Partners for Possibility driving education

 

Partners for Possibility and Play Your Part invited guests to learn more about how the organisation’s work with schools is helping transform South Africa’s education system.

Partners for possibility
The panel discuss the importance of South Africans getting actively involved in education and improving the experiences for learners in school. (Image: Mathiba Molefe)

Mathiba Molefe

On Thursday 10 November Partners for Possibility (PFP), in collaboration with Play Your Part, invited guests to the Nelson Mandela Centre of Memory in Houghton to discuss the progress made by the organisation. Along with its partners they showcased their successes in improving the schools they are involved with.

Education is integral to South Africa’s growth, so improving the country’s education system continues to lead the agenda when it comes to ensuring a brighter future for all.

While huge investments have been made in improving our education system there remains much to be done in order to ensure a quality education for every child.

It is with this in mind that PFP was created. In partnership with some of the best business minds, along with teachers and head masters, they hope to harness best business practices to manage schools better.

The partners were joined by guest panellists Sello Hatang, CEO of the Nelson Mandela Foundation; Adam Craker, CEO of IQ Business, Thobile Chittenden from Room 13; and Ntateko Eddie Manzini, a student at the University of Johannesburg.

The programme aims to develop both partnerships and leadership, ensuring that everybody involved benefits from the process, from the business leader and principals to the children at the schools and the communities around them.

“What we have in this country is the most remarkable culture of active citizenship and citizens who actually stand up, who make a difference, who go out of their way to touch the lives of other people,” said Robyn Whittaker, stakeholder engagement lead at PFP. “It’s important that we showcase this as much as we can.”

BENEFITS OF PARTNERSHIP

Sharing her experiences of her partnership with business leader Frank Terblanche, Lindiwe Ginya, principal of the George Khosa Secondary School in Soweto, said a school’s head master is like the chief executive officer (CEO) of the school and that a school’s success is hinged on the success of its principal. “The problem that we have is that, in terms of management capacity, we don’t have the exact skills that we need as a manager or as a CEO.”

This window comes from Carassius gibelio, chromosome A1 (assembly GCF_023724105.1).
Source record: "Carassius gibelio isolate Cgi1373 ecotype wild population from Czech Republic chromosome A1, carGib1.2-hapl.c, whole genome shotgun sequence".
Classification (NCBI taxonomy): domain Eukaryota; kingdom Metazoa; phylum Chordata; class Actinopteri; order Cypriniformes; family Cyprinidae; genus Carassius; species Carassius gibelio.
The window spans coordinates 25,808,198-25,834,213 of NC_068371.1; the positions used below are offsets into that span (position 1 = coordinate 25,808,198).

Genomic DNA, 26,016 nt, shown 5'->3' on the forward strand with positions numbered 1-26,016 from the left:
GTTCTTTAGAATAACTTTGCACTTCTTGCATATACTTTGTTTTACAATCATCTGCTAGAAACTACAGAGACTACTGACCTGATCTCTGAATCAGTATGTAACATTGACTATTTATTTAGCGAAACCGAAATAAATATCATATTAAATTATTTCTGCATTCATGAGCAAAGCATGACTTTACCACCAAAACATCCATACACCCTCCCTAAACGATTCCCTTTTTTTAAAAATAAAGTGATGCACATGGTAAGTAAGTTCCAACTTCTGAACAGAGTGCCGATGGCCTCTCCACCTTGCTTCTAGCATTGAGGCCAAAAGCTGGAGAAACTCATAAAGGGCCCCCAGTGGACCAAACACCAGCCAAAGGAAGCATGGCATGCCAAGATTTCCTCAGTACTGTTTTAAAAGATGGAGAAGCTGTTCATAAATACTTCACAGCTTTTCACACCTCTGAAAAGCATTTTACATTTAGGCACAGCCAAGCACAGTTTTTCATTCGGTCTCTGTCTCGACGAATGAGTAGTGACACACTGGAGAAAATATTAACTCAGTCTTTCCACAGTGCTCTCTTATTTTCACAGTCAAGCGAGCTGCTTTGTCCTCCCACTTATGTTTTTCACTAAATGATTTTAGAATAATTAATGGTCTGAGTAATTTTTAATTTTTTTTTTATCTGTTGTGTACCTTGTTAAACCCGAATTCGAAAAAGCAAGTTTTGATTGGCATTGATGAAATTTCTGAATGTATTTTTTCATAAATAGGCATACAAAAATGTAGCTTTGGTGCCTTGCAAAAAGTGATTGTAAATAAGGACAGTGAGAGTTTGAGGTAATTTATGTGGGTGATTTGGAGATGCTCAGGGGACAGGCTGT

By pairing principals with actual CEOs and other people in leadership positions in business, PFP allows for the exchange in relevant skills like administration, financial management, recruitment and human resource management that can be applied in the running of a school.

“This is where you need people like Frank who come with the skills because, for you to be able to do all the three keys of administration, of HR and of financial management we can’t always depend on the state.

“We need people that are dedicated to making sure we change the education system, people like Frank that I’m very happy to have in my life because I feel the difference that we’re making to ensure we change the education system together.”

Partnerships like the one between Terblanche and Ginya allow for these skills to be shared and passed on to people who can put these practices into action where they are needed most.

“I’m hoping, in a small way, I’m contributing to the greater society,” said Terblanche.

The partners were joined by guest panellists Sello Hatang, CEO of the Nelson Mandela Foundation; Adam Craker, CEO of IQ Business, Thobile Chittenden from Room 13; and Ntateko Eddie Manzini, a student at the University of Johannesburg.
The partners were joined by guest panellists Sello Hatang, CEO of the Nelson Mandela Foundation; Adam Craker, CEO of IQ Business, Thobile Chittenden from Room 13; and Ntateko Eddie Manzini, a student at the University of Johannesburg.

GET INVOLVED

If you’re inspired by what Partners for Possibility is doing and you feel like you need to play a part in helping them realise their goal of providing high-quality education, you can visit their website to find out more about how you can get involved.

PFP is always looking to spread its influence as far as possible, facilitating more partnerships and paving the way for younger generations. If you want to become a partner you can have a look at the organisations “become a PFP” web page to find out how.

PLAY YOUR PART

Everyone can make a positive difference in their own way. How are you working to support the development of those less fortunate?

Are you playing your part to help improve the lives of those around you through your everyday actions? Do you know of anyone who deserves recognition for improving South Africa and its people?

If you do, then don’t hesitate to submit your story or video to our website and let us know what you are doing to improve the country for all.

If we don’t get actively involved creating in a better future for South Africa, then who will? Step up and play your part in our country’s journey to greatness.

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